We were wild once

Jamakaya

Cardinal Francis George told the Chicago Tribune that “two men or two women cannot consummate a marriage. It’s a physical impossibility.” After that statement, I was hoping for an appropriate response from the queer community.

I’d love to have seen a gay or lesbian couple getting down and dirty before the altar of whatever cathedral the cardinal calls home. I prefer the idea of collective action, so how about a mass demonstration of same sex copulation to bring on the headlines and howls of outrage?

Vanessa Redgrave, playing free-spirited dance pioneer Isadora Duncan in the 1968 biopic “Isadora,” shouts at a disapproving audience: “We were wild once! Don’t let them tame you!” 

On the way to achieving legal equality and respect for our relationships, we’ve all become so darn well-behaved. The focus-grouped and leadership-approved plea seems to be: “Please accept us. We’re just like you.” 

I understand why this is seen as the most pragmatic approach, but I’m uncomfortable with the fact that pleas have replaced demands. I understand that we want to be effective, but can’t we also be a little outrageous and have fun along the way? Can’t we be “gay” for heaven’s sake?

In my activist youth in the 1970s and ’80s, I was a “bad” lesbian feminist, doing things that organizational leaders often disapproved. Once, the anti-feminist group Eagle Forum held an event to warn the public that the Equal Rights Amendment would bring on co-ed restrooms and rampant lesbianism. A few of us freaked out the right-wing ladies by presenting them with copies of Jill Johnston’s “Lesbian Nation.”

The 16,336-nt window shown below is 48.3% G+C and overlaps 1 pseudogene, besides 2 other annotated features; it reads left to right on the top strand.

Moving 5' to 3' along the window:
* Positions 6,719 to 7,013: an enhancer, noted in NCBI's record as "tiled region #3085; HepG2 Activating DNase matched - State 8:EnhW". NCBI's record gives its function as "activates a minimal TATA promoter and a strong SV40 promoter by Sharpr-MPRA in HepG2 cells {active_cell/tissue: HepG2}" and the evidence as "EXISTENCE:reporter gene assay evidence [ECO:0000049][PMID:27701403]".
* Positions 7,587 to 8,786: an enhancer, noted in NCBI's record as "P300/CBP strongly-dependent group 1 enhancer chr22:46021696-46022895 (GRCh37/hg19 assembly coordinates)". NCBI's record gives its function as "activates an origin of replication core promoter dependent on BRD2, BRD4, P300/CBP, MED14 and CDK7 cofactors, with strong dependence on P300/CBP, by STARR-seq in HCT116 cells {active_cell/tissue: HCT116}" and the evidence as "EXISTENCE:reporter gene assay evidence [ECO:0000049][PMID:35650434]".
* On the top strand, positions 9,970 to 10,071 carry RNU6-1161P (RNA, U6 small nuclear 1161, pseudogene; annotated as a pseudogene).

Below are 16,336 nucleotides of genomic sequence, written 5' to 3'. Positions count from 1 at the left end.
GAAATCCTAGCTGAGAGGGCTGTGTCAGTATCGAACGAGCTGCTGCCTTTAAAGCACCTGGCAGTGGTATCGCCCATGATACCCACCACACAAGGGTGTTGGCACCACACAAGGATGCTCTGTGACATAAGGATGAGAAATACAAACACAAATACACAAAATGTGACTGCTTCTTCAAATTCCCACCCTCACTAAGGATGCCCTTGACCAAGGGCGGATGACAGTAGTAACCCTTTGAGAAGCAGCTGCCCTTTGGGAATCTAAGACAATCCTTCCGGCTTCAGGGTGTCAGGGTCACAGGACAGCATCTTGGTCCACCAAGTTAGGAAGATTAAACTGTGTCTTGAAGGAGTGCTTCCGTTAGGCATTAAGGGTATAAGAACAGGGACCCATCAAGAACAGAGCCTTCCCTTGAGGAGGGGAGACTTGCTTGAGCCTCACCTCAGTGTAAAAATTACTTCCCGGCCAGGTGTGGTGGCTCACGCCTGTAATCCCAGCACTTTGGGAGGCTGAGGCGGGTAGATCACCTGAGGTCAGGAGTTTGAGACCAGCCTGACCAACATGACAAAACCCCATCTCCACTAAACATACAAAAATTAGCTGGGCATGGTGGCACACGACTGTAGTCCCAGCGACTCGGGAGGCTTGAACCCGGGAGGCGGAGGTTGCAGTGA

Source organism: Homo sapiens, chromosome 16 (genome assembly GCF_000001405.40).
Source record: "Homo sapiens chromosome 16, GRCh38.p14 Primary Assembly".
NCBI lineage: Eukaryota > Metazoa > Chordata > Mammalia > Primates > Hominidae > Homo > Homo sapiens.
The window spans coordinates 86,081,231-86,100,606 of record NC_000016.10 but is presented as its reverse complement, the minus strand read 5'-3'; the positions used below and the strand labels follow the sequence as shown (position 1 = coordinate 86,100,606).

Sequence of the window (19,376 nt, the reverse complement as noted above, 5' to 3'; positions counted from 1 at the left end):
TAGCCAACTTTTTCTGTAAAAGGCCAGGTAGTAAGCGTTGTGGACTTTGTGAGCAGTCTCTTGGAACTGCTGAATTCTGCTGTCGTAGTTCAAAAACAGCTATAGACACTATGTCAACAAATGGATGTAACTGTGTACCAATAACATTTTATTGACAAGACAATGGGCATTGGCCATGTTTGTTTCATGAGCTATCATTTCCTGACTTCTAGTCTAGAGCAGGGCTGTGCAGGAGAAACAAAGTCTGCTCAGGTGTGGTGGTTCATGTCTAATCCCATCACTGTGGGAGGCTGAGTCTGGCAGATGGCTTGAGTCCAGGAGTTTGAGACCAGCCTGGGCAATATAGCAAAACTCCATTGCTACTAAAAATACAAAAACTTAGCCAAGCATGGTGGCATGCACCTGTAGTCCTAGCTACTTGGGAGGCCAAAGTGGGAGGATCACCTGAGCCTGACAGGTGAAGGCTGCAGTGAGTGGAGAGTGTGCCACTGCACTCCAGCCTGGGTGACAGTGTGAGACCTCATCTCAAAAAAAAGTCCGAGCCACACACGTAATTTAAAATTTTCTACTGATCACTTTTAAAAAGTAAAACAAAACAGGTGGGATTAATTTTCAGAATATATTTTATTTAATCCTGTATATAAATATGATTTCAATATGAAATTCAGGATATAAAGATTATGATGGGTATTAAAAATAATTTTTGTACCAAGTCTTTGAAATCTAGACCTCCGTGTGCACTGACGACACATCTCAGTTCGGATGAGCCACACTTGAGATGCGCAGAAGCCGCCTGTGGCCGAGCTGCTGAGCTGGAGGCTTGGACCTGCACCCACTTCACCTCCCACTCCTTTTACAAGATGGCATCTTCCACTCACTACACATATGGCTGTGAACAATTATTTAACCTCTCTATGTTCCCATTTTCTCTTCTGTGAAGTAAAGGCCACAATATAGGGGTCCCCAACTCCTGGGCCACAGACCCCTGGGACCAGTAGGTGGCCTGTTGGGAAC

In 1978, the Wisconsin Legislature was voting to ban state funds for poor women’s abortions. We knew the vote was lost but we held a weeklong vigil and big rally at the Capitol anyway. The night before the vote, we purchased every pipe cleaner and red magic marker in Madison. We pulled an all-nighter shaping thousands of tiny, blood-marked coat hangers, which we showered on the legislators when they took their infamous vote. We hung a huge banner with the word “SHAME” from the gallery and were ejected by Capitol cops.

As a reporter covering the heyday of ACT UP and Queer Nation in Milwaukee from 1989 to 1995, I have great memories of their bold actions. They raised the hackles of some schools and parents by promoting safer sex through condom distributions at high school proms. They disrupted the mayor’s State of the City speech. They physically assaulted the Milwaukee Police Department to protest police incompetence in the Jeffrey Dahmer case. Dipping their hands in red paint and slapping them on the police building, they shouted that the MPD had “blood on its hands.” Arrests ensued.

Some will probably say that the issues are not as critical now, that we have reached a level of acceptance that makes militancy unnecessary. They will cite the biggest bugaboo – that such tactics are counterproductive.

In fact, in-your-face tactics were sometimes very productive. Militant protesters and mainstream groups formed a kind of “good cop/bad cop” dynamic in which the militants dramatically raised awareness and made demands; then the mainstream leaders moved in to obtain concessions and compromises with authorities.

Active, creative protests build solidarity among participants and demonstrate there will be organized resistance to unfair policies and ignorant pronouncements like those of Cardinal George. They can also be lots of fun.